An incredible runner. Even beat me like a wet rug on La Luz one year. Baron is the first athlete on the Tough Guy (Gal) list that didn't originally hail from New Mexico, but she solved the restraints of altitude quite handily and belongs solidly on this list.
Update: In 2011, Baron claimed the half marathon title and course record at the Jemez Mountain Trial Run (1hr 48:39); as well as another La Luz Title.
Simon Gutierrez, (Albuquerque/Alamosa CO)
|At Pikes Peak|
|Climbing through weather|
In league with Waquie as probably the best trail runner that's ever come out of the state of New Mexico.
Rachael Cuellar, (Albuquerque)
A Sandia High and New Mexico State University grad, Cuellar is a record seven time champion of the La Luz Trail Race, including five victories in a row from 2004-2008, with a fastest climb of 1hr 34:42. Her other titles were won in 2002 and 2011. In fact, the only runner that has beaten her to the top of Sandia Crest is Erica Baron. Good company.
Cuellar has also taken top honors at the Big Tesuque Trail Run in 2009 and 2011, with a likely course record time of 1hr 30:26 run in 2009. She notched a 4th place finish at New Hampshire's prestigious 2011 Mt. Washington Rd Race, and has numerous other titles to her name including selection as a member of the 2008 Teva Mountain Running Team.
While in college Cuellar re-wrote the school's record books. Running for NMSU she became the first women's athlete in school history to qualify for the NCAA Cross Country Championships. Upon graduation she owned all of NMSU's womens all-time distance marks including the toughest event on the track, the steeplechase. Tough as nails.
George Young, (Silver City)
|George Young over the water pit|
Young lettered at the Univ. of Arizona, and after graduation ran to national records in the steeplechase (8:31.0 in '61, then 8:30.6 in '68), the two mile (8:22.0 in '68), and the 5000m (13:32.2 in '71), and indoor world records in the two mile and three mile distances. He was the first American runner to compete in four Olympiads spanning the '60, '64, '68, and '72 Olympic Games as a contemporary of Schul, Ryun, and Mills. At the '68 Games in Mexico City he ran to steeplechase bronze (8:51.86) after coming up short (5th place) at the '64 Games in Tokyo (8:38.2). In addition to claiming a spot on the podium he raced to a 16th place finish in the marathon (2:31:15). At the '72 Games in Munich he ran the 5000m alongside young American upstart Steve Prefontaine who had edged him out at the Trials.
In March '72, Young ran his first and only sub-four minute mile at 34yrs of age (3:59.6 mile) in Los Angeles, CA. He was the oldest runner to have accomplished the feat at that time, and the first New Mexican born runner to break four minutes for the mile. The resume of a complete badass.
See also: New Mexico's Four Minute Milers
Chuck Aragon, (Los Lunas)
|Aragon running 2nd to Maree at the '84 Olympic Trials|
A heartbreaking finish at the 1984 Olympic Trials added some darkness to his otherwise decorated career. In a four-way kick down the homestretch Aragon was out-leaned at the line by storied miler Sydnee Maree who claimed the third and final 1500m spot on the Olympic team. Aragon's desperate lean went all the way to the tartan where he lay for some time, shattered. Tragically, Maree eventually scratched from the Olympic pre-lims the week of the Games due to injury. Aragon was the alternate but the late scratch left no time for him to compete. Chuck completed his medical studies at UNM and retired from running to pursue a career as a physician.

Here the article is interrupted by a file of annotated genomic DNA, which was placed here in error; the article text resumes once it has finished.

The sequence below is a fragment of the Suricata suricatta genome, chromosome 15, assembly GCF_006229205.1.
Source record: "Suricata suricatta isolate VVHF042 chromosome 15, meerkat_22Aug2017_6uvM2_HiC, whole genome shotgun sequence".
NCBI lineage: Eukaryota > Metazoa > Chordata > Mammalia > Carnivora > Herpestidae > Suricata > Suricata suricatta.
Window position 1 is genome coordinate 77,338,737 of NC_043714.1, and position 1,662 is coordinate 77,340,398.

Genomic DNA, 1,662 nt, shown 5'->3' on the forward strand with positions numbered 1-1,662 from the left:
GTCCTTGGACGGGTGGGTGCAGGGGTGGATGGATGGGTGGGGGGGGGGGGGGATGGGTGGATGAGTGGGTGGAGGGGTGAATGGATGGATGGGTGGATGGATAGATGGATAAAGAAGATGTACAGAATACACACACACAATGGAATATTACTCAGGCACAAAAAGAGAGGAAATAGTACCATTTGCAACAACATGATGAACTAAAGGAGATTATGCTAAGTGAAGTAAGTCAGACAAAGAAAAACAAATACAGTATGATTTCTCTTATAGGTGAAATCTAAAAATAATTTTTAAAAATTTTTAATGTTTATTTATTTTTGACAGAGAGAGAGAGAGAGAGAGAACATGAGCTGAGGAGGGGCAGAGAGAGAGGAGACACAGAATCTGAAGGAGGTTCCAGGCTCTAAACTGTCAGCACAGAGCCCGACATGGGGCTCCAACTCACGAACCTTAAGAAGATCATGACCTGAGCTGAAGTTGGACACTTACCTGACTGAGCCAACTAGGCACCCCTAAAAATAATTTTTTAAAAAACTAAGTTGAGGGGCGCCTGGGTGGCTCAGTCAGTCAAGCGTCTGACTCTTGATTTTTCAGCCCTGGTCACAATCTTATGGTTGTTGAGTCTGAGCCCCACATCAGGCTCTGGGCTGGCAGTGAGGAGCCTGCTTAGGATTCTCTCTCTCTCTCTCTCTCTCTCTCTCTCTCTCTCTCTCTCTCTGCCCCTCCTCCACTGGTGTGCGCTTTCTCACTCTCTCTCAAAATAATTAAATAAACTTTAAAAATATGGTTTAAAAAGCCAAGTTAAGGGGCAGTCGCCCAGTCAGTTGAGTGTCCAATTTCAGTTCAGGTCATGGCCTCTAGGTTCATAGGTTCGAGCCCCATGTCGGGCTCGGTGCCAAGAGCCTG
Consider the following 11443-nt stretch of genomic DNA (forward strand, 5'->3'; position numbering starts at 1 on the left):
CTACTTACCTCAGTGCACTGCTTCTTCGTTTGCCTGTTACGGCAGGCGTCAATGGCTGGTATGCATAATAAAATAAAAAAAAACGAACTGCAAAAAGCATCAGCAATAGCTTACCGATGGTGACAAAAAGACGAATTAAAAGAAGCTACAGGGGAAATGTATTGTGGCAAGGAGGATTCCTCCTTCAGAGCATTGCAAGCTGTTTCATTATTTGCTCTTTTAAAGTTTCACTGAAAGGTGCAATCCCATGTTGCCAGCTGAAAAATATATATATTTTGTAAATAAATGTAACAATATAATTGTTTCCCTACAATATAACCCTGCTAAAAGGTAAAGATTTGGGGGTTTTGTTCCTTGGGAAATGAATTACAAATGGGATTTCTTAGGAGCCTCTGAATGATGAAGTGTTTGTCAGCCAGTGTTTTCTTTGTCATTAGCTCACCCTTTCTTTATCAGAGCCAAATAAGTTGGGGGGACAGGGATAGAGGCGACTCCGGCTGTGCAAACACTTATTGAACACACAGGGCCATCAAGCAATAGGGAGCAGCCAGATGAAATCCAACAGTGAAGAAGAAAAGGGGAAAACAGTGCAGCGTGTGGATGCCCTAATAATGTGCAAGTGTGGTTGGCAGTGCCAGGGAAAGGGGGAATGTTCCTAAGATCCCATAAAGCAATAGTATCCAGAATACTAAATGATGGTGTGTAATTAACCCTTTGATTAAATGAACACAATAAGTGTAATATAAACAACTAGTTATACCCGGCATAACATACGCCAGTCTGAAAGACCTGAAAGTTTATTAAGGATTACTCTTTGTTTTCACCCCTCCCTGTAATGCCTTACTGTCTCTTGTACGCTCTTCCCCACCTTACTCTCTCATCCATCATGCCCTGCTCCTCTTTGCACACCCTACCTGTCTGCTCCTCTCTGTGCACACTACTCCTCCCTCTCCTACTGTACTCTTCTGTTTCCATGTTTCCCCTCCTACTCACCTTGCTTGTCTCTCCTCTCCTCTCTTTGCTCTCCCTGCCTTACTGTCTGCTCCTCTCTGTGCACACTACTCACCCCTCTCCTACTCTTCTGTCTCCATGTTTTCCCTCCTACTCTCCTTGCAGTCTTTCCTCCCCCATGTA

See also: New Mexico's Four Minute Milers
Dan Maas, (Santa Fe)
As a collegiate he ran to multiple NAIA titles, captained the team to multiple track and cross country team titles, and still holds the twenty year old Adams State 1500m record of 3:39.64 (equivalent to a 3:57mile). He first broke the four minute mile barrier at Hayward Field in Eugene, with a time of 3:58.83 in the 1992 Prefontaine Classic. He later competed in both the 1992 and 1996 Olympic Trials, qualifying through to the finals in '92, finishing eighth.
See also: New Mexico's Four Minute Milers
Lionel Ortega, (Albuquerque)
|Ortega in the '79 Nike OTC marathon -|
wearing the bib number of the
defending champ (courtesy of J. Volk)
Ortega ran to multiple WAC conference championships running for the University of New Mexico in the 1970s and was a National Class marathoner - champion of the prestigious Nike OTC marathon in Eugene with a best time of 2:14:25 in 1978, the third best performance all time by a New Mexican. He was also one of the early champions of the Duke City marathon, running 2:27:42 for the win in 1974. A two-time Olympic Trials qualifier (1980 and 1984).
Rumor has it that Ortega ran most of his marathon training on the UNM track - 100+ miles a week. The University banned him from its use at one point, even though he was an alum. He'd sneak back in anyway and had the cops called on him for trespassing at least once. Terrific story.
|Segura leads a chase pack in the |
'79 OTC marathon (courtesy of J. Volk)
National Class marathoner with a best time of 2:13:59 in 1979 at the Nike OTC marathon in Eugene (pictured right), which remains the NCAA American collegiate marathon record and the second best performance all time by a New Mexican. That was the world mark for age 20-under for a decade and the US mark for a debut marathon for two decades.
Segura was responsible for starting up the now very successful St. Michael's High School cross country programs during the 1990s before moving on to coach collegiately. He was an Olympic Trials qualifier in 1980.
Senovio Torres, (Cordova)
|Torres at the 2013 Buffalo|
Thunder Half Marathon
Torres made a much bigger name for himself regionally when he built up a collection of multiple age-group records on the Pikes Peak Marathon course, most of which have been untouchable to all but one runner, peerless trail legend Matt Carpenter. In all, Torres has 17 finishes at Pikes Peak, five of them record breakers, his best effort being a 3hr 46min mark set back in 1993 (crazy fast). He once held three age-group records concurrently. Now that Carpenter is slowly pulling back his earlier ones, Torres is left with two. Additionally, he has one title in one try at Big Tesuque back in 1992; Imogene and La Luz perhaps were too short for him. A seriously talented runner, particularly in the hills and higher elevations.
Janine Aiello, (Taos)
A National Class marathoner in the 1980s and 90s with a best time of 2:34:34, likely the best performance all time by a New Mexican over the distance. Two-time Olympic Marathon Trials qualifier (1988-1992). Two-time Duke City Marathon champion and the 2nd best time in the history of the event at 2:48:40 in 1991.